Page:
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I really fucking love rowing

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So, I joined a rowing class for the next couple months. Not in boats, at least not for winter – it’s indoor rowing on Ergometers. It’s a class through the Indianapolis Rowing Center, and it’s their winter training through January and February. The winter classes are held at the Rivera Club near 56th and Meridian.

Concept 2 Rowing Machine
Concept 2 Rowing Machine

I’ve attended 4 classes (classes? training sessions? I don’t know) and it’s hard, but I really enjoy it. This evening we had relay races where teams of 4 people rowed intervals of 500 meters each for 5 rotations, for a total of 2,500 meters each. I actually managed to keep up through all 5 rounds; I was shocked. After the first, I thought there was no way I could do it, but I was able to make it all the way through.

And the thing is, after class, I always feel AWESOME. I have such a massive endorphin high right now. Tomorrow I’m going to be pretty stiff, but I’ll worry about that then.
I decided to look into learning rowing because I actually have a character in my NaNoWriMo novel who is a collegiate rower, and I knew that I wasn’t doing a good job writing about her competing because I had no idea what it was actually about. Reading about it can only take you so far…
What I’ll do at the end of February, I’m not sure. I’d like to row in a boat, but I’ll have to see if I’m fit enough to do that.

Rowing Sunset
Rowing Sunset
Continue ReadingI really fucking love rowing

Indiana Women To Row Across The Ocean

In November of this year, two young Indiana college students, Sarah Kessans and Emily Kohl, will attempt to row across the Atlantic Ocean in a 2,900 nautical mile rowing race from the Canary Islands to the West Indies. The race is one of the most extreme physical sports challenges in the world; more people have climbed Mount Everest than have rowed across an ocean.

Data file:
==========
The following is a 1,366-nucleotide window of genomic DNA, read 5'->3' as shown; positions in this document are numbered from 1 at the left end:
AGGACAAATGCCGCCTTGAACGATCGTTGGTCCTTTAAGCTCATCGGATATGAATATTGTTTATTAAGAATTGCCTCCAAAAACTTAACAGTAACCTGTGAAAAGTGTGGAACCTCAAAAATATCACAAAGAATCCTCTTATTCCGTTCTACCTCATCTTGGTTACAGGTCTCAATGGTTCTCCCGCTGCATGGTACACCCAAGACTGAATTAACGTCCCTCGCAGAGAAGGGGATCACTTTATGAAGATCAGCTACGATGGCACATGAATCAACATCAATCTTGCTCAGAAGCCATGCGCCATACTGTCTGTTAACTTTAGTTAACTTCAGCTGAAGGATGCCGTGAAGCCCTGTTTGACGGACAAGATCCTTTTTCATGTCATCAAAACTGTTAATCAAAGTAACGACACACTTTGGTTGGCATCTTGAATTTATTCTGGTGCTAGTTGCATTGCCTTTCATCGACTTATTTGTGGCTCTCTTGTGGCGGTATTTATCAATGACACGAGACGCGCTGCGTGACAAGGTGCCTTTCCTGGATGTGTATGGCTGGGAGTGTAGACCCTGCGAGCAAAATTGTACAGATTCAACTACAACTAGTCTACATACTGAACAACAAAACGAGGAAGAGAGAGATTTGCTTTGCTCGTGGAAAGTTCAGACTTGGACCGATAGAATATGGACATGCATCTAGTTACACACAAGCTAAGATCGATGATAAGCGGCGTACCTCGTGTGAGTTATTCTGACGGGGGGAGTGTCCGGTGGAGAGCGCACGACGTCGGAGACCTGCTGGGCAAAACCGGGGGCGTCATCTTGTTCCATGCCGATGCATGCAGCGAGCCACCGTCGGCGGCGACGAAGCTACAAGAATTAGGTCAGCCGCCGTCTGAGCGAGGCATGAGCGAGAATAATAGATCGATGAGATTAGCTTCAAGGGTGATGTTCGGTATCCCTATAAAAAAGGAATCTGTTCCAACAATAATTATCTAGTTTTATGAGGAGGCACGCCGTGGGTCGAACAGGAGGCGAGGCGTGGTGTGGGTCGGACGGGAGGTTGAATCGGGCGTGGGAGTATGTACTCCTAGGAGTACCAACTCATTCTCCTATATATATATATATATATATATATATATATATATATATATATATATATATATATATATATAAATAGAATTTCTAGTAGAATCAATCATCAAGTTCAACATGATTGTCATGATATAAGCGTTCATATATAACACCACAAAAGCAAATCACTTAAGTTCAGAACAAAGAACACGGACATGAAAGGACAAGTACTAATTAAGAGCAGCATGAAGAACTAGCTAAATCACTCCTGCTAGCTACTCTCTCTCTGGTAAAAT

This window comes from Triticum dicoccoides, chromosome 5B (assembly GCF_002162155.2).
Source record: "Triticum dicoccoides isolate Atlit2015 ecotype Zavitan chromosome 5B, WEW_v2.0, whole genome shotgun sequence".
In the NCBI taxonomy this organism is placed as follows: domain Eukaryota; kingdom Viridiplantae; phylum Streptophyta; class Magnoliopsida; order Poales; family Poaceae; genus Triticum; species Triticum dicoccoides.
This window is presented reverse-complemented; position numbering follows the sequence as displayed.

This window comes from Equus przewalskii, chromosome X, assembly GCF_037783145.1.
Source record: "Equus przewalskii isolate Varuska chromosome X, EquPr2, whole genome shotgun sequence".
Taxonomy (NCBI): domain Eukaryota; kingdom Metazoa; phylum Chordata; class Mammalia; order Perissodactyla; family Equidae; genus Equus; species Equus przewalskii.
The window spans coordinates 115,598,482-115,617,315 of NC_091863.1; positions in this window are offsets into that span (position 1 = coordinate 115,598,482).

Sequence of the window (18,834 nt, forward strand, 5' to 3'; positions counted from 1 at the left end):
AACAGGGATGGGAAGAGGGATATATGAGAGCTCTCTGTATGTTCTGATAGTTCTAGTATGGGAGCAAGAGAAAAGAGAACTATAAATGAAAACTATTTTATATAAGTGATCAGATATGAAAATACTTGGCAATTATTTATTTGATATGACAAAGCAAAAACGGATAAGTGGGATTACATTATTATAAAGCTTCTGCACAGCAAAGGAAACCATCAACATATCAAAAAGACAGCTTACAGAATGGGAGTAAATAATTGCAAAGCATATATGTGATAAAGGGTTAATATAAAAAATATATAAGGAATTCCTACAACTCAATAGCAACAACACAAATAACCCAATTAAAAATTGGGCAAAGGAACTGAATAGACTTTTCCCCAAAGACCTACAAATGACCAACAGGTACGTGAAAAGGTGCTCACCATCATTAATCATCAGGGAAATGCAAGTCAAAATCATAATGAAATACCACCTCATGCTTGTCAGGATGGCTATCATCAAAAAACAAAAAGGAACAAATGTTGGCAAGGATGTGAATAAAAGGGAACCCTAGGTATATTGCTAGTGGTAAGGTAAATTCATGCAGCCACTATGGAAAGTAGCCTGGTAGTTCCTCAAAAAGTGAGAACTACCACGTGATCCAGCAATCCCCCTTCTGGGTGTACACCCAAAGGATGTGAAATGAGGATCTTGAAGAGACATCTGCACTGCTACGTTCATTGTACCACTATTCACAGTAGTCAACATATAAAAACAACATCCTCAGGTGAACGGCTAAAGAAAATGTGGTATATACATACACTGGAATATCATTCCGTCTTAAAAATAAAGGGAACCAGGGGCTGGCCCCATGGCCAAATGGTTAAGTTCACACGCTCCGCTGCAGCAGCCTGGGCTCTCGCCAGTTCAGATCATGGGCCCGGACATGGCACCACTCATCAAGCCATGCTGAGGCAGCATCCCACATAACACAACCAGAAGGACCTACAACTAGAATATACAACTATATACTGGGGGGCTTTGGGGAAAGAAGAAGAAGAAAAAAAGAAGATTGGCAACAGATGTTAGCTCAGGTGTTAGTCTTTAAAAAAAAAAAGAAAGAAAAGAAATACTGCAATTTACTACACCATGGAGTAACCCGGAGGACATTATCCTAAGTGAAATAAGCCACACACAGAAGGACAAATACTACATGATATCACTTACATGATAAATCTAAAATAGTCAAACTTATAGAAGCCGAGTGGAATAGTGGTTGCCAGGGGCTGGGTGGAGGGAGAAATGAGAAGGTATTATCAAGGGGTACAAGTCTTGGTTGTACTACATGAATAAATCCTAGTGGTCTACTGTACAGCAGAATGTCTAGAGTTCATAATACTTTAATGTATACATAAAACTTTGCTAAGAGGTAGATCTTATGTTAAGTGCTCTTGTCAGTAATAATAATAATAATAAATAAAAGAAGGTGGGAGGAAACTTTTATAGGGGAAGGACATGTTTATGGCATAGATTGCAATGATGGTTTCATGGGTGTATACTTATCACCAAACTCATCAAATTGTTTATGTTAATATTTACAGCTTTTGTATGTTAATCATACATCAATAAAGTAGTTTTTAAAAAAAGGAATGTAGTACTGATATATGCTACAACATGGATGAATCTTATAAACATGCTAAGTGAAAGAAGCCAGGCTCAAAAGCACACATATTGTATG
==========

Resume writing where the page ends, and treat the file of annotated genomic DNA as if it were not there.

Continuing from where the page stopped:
If they can achieve their goal, Kessans and Kohl will be the youngest American women to do so. The boat they will use, The American Fire, has no motor or sail of any kind, and is solely powered by the two rowers, who trade off rowing in 2 hour shifts. The vessel must contain everything they need for a possible 75 day trip, including meals, a reverse osmosis water machine to provide drinking water, and radio and navigation equipment.

The Woodvale Atlantic Rowing Race in 2005 will be the fourth such event, and will be comprised of 41 rowing teams of two. The race begins in La Gomera, Canary Islands, and follows prevailing winds and currents across the Atlantic to Antigua, West Indies. Two support yachts follow the fleet for emergency assistance. Rowers face extraordinary physical and mental challenges on their 60 day journey, encountering storms, sharks and physical exhaustion.

Lifelong athletes, twenty-something Kessans and Kohl are both award-winning veteran rowers on Purdue Universities’ rowing team. They are hoping to raise the funding for their entry into the event by garnering donations and corporate sponsorship from their website. The total cost of their entry in the race is around $200,000.

UPDATE: Kessans and Kohl were unable to complete their challenge when their boat was capsized by a large wave. They were rescued at sea. Video of their rescue here:

Continue ReadingIndiana Women To Row Across The Ocean